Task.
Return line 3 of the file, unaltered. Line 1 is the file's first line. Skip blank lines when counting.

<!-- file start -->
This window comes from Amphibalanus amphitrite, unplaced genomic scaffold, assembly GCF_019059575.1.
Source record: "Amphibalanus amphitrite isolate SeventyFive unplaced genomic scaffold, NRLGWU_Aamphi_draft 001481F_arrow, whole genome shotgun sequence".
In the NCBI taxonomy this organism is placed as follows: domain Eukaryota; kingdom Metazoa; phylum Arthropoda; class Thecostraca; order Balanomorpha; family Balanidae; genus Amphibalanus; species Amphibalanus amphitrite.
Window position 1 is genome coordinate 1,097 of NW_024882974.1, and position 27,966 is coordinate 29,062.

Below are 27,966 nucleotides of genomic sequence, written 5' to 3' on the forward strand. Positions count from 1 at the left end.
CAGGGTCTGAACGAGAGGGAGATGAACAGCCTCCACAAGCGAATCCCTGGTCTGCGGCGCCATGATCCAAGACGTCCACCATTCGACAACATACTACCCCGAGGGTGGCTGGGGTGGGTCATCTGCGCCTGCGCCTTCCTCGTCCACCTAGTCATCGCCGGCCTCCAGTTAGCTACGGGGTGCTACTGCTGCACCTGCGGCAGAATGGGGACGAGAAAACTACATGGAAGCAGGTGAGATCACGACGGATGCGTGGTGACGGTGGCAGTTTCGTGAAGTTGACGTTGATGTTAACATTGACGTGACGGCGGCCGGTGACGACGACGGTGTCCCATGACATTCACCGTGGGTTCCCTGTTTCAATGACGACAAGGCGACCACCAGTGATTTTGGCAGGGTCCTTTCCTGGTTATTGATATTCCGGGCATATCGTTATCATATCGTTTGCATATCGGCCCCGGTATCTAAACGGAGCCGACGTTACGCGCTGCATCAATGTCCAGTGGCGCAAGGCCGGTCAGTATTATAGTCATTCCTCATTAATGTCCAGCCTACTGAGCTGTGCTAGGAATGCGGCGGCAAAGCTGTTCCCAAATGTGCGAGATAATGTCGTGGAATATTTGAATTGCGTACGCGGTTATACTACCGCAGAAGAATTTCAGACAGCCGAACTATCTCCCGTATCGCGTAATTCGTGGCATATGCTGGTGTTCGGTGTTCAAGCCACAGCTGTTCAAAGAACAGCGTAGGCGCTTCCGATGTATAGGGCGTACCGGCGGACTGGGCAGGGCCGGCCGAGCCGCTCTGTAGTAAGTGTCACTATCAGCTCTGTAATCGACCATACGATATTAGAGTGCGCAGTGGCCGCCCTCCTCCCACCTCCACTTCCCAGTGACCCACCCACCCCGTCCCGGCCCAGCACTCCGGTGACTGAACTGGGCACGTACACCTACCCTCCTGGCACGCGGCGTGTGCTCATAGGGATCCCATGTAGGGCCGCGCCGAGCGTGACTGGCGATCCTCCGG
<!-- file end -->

In the NCBI taxonomy this organism is placed as follows: domain Eukaryota; kingdom Metazoa; phylum Arthropoda; class Thecostraca; order Balanomorpha; family Balanidae; genus Amphibalanus; species Amphibalanus amphitrite.